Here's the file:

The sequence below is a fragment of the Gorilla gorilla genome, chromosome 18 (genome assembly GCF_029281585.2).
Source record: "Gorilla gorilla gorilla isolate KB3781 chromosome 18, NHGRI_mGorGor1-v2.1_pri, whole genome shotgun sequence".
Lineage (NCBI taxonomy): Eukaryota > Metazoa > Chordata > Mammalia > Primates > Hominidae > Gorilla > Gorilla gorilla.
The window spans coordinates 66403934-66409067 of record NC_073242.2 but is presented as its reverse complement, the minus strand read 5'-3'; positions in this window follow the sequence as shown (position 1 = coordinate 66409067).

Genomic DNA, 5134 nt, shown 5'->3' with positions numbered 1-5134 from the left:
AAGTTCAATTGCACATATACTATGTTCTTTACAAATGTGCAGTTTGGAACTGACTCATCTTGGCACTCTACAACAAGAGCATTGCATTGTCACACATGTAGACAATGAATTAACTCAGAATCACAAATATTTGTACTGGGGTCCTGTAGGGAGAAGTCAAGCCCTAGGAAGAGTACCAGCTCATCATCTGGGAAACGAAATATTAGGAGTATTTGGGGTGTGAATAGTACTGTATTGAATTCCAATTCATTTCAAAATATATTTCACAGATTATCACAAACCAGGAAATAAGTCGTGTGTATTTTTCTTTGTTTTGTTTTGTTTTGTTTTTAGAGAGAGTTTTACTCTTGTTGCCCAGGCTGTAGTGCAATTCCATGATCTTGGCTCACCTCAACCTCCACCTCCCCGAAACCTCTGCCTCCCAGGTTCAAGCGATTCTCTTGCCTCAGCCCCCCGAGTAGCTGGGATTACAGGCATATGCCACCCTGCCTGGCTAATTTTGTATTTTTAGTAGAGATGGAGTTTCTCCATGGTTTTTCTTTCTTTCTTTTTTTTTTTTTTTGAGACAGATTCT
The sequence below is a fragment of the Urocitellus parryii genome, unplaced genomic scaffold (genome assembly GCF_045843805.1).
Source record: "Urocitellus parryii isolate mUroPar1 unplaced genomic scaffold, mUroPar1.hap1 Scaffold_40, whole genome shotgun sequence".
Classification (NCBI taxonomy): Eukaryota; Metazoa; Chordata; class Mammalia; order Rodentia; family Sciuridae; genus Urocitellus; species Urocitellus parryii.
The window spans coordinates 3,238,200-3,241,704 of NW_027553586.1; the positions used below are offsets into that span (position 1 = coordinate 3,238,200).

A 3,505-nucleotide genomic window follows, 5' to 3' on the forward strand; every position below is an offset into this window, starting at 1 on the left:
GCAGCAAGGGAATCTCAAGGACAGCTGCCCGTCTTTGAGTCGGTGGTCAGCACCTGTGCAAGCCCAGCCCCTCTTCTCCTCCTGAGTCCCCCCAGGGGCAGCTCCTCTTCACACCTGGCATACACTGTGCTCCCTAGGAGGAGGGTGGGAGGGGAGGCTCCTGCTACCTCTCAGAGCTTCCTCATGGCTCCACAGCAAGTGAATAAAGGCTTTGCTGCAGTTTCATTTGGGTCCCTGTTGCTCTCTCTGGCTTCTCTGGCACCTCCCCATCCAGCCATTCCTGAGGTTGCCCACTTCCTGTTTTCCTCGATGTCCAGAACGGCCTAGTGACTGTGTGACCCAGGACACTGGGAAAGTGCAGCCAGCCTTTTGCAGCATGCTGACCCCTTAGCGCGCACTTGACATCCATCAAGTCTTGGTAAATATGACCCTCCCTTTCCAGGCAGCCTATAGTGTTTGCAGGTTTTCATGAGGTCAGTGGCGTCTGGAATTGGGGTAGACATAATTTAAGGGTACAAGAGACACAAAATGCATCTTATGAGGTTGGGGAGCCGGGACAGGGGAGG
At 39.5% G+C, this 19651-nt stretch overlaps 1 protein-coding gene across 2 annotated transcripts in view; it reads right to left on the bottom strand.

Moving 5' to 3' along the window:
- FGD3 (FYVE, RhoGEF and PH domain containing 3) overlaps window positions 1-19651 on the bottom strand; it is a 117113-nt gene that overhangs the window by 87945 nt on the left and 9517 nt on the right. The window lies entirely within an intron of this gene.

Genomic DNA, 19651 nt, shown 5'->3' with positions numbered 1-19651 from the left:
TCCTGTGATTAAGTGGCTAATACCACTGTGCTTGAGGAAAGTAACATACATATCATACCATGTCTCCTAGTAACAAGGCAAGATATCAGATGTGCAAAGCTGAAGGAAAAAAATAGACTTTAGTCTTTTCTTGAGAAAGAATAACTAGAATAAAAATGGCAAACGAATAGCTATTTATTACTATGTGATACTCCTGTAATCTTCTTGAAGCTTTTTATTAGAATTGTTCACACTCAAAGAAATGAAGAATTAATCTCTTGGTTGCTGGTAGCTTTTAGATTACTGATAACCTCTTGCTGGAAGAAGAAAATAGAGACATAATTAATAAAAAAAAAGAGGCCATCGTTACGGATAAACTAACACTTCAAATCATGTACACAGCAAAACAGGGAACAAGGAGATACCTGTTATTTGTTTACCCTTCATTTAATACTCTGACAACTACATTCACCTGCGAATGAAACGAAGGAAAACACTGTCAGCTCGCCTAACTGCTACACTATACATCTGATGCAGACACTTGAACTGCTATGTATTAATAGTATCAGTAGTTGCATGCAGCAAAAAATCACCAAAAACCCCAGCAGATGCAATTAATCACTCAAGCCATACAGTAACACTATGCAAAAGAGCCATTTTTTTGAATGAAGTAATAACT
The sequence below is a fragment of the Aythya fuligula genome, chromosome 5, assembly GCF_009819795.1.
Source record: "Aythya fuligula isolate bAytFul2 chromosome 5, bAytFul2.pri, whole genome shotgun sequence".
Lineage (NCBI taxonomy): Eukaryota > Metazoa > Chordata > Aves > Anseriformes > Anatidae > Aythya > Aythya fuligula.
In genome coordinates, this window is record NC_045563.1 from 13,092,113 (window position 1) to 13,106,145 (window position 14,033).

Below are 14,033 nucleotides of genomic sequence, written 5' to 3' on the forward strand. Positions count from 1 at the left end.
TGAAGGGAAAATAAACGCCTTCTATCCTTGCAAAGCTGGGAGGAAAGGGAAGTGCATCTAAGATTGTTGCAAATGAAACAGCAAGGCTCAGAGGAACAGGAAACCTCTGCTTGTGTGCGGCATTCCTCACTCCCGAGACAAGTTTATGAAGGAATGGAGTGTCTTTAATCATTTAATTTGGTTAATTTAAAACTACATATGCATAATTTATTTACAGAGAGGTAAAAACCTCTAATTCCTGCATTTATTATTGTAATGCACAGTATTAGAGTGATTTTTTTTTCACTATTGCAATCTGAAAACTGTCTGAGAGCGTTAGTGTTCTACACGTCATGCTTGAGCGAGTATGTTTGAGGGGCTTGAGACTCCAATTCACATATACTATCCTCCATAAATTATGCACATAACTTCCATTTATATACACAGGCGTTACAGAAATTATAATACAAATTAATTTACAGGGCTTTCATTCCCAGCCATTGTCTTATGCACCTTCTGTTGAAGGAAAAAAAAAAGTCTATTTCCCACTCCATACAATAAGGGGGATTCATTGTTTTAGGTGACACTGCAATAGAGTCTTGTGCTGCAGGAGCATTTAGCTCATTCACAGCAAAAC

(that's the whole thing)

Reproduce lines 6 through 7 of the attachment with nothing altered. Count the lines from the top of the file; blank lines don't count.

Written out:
AAGTTCAATTGCACATATACTATGTTCTTTACAAATGTGCAGTTTGGAACTGACTCATCTTGGCACTCTACAACAAGAGCATTGCATTGTCACACATGTAGACAATGAATTAACTCAGAATCACAAATATTTGTACTGGGGTCCTGTAGGGAGAAGTCAAGCCCTAGGAAGAGTACCAGCTCATCATCTGGGAAACGAAATATTAGGAGTATTTGGGGTGTGAATAGTACTGTATTGAATTCCAATTCATTTCAAAATATATTTCACAGATTATCACAAACCAGGAAATAAGTCGTGTGTATTTTTCTTTGTTTTGTTTTGTTTTGTTTTTAGAGAGAGTTTTACTCTTGTTGCCCAGGCTGTAGTGCAATTCCATGATCTTGGCTCACCTCAACCTCCACCTCCCCGAAACCTCTGCCTCCCAGGTTCAAGCGATTCTCTTGCCTCAGCCCCCCGAGTAGCTGGGATTACAGGCATATGCCACCCTGCCTGGCTAATTTTGTATTTTTAGTAGAGATGGAGTTTCTCCATGGTTTTTCTTTCTTTCTTTTTTTTTTTTTTTGAGACAGATTCT
The sequence below is a fragment of the Urocitellus parryii genome, unplaced genomic scaffold (genome assembly GCF_045843805.1).